Review: As a Prelude to Fear

Written and directed by Steph Du Melo and co-written by Jacob Coen and Roger Wyatt (who also stars), when Eve gets kidnapped and imprisoned in a dungeon-like basement, the police believe it is the work of the notorious Pied Piper. Starring: Francis Magee, Lara Lemon, Lucy Drive, Melissa Hollett, Jamie Langlands and Tom Clear.

As a Prelude to Fear is one of those films where what you get out of it may depend on your expectations going in. If you’re anticipating a horror, you may be disappointed but if your expectation is more in the realm of thriller and drama, then you have a better chance of enjoying yourself. However, that is one of the stylistic problems the film faces, while you can clearly interpret the leaning towards a darker horror type edge, it can’t get there. Trying to start out with a dose of fear and violence but it’s unfortunately undermined by some of the filmmakers’ choices, particularly the score. It falls on a more orchestral or classic tone, which creates a slightly ominous or dramatic atmosphere, rather than one of danger and death. It’s an issue which continues throughout, it struggles to build the right air to capitalise on the story it’s telling.

Being based in the arena of serial killers it also needs a big injection of suspense or tension to drive things forward, which is missing here. Jumping straight in without really giving its key characters of Eve (Lemon) and Jamie (Langlands) a tangible introduction, leaves you without someone to root for, an element needed to help build that suspense. The result of which means that the stakes feel too low, there’s a danger there but it’s not enough to carry it through. It’s surprisingly dialogue heavy, but it comes across fairly stiff and cliched. It plays things very safe, it doesn’t overtly lean into any one element, the violence is fairly minimal, it’s not particularly dark or sinister, and the mystery side of things is run of the mill. There’s also some strange choices in the attitudes of the other women being held hostage, which feels out of touch.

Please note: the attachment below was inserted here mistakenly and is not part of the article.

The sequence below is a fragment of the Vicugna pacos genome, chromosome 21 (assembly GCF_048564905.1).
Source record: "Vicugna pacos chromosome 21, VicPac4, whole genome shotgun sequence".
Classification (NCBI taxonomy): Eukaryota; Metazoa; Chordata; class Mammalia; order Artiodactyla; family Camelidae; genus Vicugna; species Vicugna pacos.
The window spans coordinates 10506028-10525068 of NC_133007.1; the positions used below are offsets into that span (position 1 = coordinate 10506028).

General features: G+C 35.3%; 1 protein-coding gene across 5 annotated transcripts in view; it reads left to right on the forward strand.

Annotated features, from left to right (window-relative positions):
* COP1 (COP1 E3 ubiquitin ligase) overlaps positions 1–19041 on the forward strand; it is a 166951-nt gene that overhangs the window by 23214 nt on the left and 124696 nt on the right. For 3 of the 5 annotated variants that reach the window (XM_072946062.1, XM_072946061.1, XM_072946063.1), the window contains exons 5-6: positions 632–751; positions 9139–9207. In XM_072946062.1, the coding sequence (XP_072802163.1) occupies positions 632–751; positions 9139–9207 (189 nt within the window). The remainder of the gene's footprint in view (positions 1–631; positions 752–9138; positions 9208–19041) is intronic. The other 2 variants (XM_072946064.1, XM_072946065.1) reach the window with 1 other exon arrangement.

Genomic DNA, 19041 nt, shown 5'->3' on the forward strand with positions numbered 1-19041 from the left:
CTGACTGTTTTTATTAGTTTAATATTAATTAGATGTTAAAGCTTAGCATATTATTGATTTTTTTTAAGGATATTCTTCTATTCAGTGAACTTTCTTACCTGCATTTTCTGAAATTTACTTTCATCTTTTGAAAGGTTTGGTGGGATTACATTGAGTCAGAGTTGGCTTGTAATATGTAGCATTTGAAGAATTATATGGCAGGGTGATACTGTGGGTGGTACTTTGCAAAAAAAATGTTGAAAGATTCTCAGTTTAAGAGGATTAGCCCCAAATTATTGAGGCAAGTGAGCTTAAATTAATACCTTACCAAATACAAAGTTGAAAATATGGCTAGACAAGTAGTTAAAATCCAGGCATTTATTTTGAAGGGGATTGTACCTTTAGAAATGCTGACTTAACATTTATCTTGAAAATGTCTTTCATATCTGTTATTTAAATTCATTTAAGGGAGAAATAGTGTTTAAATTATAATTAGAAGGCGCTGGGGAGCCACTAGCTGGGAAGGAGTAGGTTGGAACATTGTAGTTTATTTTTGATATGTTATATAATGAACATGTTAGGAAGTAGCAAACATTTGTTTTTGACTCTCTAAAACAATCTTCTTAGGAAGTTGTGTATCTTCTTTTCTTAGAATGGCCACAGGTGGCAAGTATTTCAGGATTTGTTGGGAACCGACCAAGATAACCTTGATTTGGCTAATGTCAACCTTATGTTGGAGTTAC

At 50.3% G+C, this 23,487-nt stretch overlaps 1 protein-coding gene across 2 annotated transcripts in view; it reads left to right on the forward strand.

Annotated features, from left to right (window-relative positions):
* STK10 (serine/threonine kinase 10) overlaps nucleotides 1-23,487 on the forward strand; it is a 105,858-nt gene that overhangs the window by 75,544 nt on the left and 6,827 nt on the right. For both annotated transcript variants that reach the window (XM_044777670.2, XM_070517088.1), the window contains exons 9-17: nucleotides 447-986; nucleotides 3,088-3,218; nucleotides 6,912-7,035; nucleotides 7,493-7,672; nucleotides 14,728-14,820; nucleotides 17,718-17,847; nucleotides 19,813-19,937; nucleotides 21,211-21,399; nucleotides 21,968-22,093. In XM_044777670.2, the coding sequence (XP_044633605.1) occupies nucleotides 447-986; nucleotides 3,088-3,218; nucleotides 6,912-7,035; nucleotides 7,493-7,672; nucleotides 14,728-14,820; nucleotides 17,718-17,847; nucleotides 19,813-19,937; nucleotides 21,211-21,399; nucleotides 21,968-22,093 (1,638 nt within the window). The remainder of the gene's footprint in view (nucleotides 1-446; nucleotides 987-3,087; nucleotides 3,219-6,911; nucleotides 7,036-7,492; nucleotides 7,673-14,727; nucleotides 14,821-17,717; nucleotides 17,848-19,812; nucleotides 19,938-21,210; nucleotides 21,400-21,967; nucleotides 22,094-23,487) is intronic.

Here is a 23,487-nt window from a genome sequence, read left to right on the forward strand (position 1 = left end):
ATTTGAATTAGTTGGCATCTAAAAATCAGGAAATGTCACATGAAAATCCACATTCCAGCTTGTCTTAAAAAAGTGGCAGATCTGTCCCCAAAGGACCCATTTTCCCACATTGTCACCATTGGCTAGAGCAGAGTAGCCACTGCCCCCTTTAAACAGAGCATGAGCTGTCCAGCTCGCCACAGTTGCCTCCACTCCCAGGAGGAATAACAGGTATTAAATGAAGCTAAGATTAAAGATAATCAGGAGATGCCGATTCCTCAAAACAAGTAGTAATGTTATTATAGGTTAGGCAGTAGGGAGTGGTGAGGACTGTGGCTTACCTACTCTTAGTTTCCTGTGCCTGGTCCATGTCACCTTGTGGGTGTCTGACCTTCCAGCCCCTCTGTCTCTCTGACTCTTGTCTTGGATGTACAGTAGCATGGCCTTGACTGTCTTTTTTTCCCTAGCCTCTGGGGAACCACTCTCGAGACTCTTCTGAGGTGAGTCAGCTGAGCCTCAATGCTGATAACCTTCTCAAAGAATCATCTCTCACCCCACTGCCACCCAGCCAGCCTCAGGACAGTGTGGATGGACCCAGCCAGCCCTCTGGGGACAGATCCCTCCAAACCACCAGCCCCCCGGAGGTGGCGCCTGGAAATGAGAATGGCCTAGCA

As a whole the style hits more of a police procedural television series vibe, the progression and plot points are quite similar. Directorially, it doesn’t make enough of its scenes, it’s repeatedly very still and simple, giving almost entire focus to the dialogue, missing an opportunity to build the atmosphere or tension which are missing. It’s another edge that feeds into the disjointed feel between what it’s attempting to build and the actual result. There’s also a lack of attention to detail with the sets and decoration, mismatched items and some that don’t fit at all; not in the sense of being restricted by budget concerns but specific choices that don’t quite add to the mix.

As a Prelude to Fear plays with some staples of thriller cinema but can’t create the tension or suspense needed to pull off its story. There was potential in building a horror side but sadly it doesn’t go through with it, creating instead a somewhat predictable tale with a flat atmosphere. It sadly just doesn’t capitalise on the underlying notes of the story, making its villain more sinister or building the mystery and chase more deeply to really pull the audience in. Then deciding to end by framing the film as if it’s making a political statement on missing persons leaves things on an odd note, especially given that there was no indication of it before then.

Verdict: ✯✯ | 4/10

Available now on DVD, Blu-ray & Digital

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